1. The full name of each beneficiary.

    2. Their relationship to you.

    3. Their contact information.

    4. The percentage of your pension benefits that you wish each beneficiary to receive.

  4. After completing the form, make sure to sign and date it. Some pension schemes may also require a witness to sign the form.

If your pension is through your employer, you may need to inform your HR department or pension scheme administrator about your nominated beneficiaries.

Life circumstances can change, so it’s important to review and update your nomination of beneficiaries. This is particularly important after major life events such as marriage, divorce, the birth of a child, or the death of a previously nominated beneficiary.

What happens to my ISA when I die?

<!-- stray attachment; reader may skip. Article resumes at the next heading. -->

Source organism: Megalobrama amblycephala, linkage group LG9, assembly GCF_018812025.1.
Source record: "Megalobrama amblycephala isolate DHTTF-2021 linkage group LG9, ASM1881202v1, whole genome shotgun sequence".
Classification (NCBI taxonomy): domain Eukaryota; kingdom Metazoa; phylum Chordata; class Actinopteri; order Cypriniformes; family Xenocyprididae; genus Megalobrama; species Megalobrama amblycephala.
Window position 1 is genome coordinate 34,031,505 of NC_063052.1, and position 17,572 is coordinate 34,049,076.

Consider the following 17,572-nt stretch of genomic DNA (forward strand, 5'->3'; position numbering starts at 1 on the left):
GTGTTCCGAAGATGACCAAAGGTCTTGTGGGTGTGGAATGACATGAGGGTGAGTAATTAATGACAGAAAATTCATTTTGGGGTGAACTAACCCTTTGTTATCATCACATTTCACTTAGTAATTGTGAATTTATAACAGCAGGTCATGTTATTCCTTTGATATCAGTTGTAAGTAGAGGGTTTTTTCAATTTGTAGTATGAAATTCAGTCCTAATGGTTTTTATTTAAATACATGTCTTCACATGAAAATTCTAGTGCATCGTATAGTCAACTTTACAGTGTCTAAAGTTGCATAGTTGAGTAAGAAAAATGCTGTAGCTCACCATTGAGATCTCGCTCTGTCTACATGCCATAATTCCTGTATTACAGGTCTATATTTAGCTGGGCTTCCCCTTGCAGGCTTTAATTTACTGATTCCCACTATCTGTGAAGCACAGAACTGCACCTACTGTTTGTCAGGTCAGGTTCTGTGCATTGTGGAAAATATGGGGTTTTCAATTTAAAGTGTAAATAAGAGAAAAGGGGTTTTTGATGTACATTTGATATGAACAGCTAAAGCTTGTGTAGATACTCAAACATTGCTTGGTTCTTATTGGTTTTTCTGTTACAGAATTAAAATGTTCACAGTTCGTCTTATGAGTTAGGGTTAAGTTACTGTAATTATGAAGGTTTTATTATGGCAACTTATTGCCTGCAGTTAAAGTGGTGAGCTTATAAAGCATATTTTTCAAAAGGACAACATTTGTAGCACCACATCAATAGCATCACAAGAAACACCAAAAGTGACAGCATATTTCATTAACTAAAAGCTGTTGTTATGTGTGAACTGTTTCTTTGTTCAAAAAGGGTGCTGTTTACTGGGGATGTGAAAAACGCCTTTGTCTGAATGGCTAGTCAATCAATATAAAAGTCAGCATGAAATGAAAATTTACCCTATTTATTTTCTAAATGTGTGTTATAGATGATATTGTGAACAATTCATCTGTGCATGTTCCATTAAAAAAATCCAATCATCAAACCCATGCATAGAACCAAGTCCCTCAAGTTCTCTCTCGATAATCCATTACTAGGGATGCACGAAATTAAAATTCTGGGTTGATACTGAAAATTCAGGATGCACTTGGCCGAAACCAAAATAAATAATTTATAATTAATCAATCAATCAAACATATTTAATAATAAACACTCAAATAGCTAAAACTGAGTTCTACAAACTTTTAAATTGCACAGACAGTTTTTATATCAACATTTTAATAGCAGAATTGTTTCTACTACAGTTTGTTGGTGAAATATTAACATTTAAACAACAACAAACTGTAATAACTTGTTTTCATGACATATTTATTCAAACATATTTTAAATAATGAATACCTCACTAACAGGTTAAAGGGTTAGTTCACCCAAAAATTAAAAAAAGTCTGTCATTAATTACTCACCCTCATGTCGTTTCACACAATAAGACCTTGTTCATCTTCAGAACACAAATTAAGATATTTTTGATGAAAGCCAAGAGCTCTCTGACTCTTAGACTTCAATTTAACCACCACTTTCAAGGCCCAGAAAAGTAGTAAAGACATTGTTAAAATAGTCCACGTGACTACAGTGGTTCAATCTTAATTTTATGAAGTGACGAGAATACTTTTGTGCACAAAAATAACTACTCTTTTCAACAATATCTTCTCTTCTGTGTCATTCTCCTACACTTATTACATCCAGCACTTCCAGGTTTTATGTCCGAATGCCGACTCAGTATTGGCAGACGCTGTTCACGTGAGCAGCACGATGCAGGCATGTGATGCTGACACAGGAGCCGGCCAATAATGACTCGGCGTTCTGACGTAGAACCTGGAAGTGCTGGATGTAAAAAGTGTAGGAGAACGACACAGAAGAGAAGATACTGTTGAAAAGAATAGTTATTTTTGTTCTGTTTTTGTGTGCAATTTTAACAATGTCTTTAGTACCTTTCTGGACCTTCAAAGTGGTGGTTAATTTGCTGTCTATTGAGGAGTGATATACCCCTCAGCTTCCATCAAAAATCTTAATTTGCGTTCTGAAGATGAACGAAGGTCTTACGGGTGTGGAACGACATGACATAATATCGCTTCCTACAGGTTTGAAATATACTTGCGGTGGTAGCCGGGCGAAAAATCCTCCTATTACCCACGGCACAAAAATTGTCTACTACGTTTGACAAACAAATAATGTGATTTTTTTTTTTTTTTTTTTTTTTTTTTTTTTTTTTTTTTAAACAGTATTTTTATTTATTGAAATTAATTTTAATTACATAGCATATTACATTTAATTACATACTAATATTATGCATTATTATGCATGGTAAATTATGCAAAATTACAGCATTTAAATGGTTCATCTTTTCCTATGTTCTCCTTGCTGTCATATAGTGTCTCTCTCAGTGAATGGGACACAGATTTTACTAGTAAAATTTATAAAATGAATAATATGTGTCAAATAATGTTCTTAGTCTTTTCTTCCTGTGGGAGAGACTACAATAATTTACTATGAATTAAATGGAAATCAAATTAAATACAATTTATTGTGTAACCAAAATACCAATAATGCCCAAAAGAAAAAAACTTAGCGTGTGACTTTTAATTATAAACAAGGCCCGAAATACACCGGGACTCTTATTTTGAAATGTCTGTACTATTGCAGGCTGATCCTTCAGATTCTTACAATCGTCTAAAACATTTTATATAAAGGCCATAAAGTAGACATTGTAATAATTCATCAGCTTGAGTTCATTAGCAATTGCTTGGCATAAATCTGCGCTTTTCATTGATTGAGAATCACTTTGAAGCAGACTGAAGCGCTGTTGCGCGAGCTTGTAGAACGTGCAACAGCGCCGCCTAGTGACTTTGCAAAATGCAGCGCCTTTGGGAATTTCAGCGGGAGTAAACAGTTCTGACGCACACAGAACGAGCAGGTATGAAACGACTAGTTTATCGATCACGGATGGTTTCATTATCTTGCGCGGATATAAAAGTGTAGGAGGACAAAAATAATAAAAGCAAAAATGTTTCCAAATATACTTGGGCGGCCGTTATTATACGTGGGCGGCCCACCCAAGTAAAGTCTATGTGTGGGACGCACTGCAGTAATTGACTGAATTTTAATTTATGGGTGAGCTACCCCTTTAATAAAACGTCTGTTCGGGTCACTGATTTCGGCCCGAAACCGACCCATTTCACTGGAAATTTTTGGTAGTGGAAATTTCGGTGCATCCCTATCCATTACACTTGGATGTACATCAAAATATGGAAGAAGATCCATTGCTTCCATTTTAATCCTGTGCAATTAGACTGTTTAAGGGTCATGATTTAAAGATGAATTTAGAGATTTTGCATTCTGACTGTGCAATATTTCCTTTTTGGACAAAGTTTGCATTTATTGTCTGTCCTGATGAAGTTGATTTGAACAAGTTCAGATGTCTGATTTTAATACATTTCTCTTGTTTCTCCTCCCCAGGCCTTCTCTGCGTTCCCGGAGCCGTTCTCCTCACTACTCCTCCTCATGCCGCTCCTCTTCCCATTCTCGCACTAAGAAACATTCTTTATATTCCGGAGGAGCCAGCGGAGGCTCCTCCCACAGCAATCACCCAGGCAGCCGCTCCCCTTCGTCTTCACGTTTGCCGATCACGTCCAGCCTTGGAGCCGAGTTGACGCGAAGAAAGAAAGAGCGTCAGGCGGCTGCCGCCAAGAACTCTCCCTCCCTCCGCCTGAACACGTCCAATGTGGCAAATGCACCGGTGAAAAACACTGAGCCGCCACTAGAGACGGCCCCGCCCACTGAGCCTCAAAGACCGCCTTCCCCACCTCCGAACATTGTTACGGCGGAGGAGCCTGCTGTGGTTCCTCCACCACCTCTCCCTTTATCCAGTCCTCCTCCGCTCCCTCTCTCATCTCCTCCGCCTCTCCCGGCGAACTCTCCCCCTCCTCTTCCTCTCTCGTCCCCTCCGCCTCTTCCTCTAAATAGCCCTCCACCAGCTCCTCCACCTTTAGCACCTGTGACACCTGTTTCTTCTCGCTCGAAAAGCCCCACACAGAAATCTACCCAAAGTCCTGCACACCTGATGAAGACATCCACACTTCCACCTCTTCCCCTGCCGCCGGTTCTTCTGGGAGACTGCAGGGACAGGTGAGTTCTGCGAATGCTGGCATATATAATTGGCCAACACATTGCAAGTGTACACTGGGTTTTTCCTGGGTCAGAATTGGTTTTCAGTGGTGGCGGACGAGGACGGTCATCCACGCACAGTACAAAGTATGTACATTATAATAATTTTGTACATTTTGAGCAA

Upon your death, your ISA is no longer tax-free, and it is considered to have ended on the date of your death. As such, the funds in the ISA will become part of your estate. 

If you have a spouse or civil partner, they can inherit your ISA allowance. This allows them to add an amount equal to the value of your ISA at the time of your death to their own ISA, in addition to their regular annual ISA allowance. 

If you do not have a spouse or civil partner, the ISA funds will be distributed according to your will or the rules of intestacy if you did not leave a will.

Any income or gains made within the ISA after death may be subject to tax.

What happens to other investments when you die? 

Investments in stocks, shares, and funds will be transferred to your beneficiaries as specified in your will. Or, if you did not leave a will, they will be distributed according to the rules of intestacy. 

Your executor or personal representative should contact the investment providers to transfer ownership. This may involve selling the investments and distributing the proceeds, or transferring investments directly to the beneficiaries.

How can Lawhive help?

At Lawhive, our network of wills, trust and probate lawyers is on hand to provide fast, affordable legal advice and support with estate planning.

Contact us today for a free case evaluation and quote for the services of a specialist lawyer.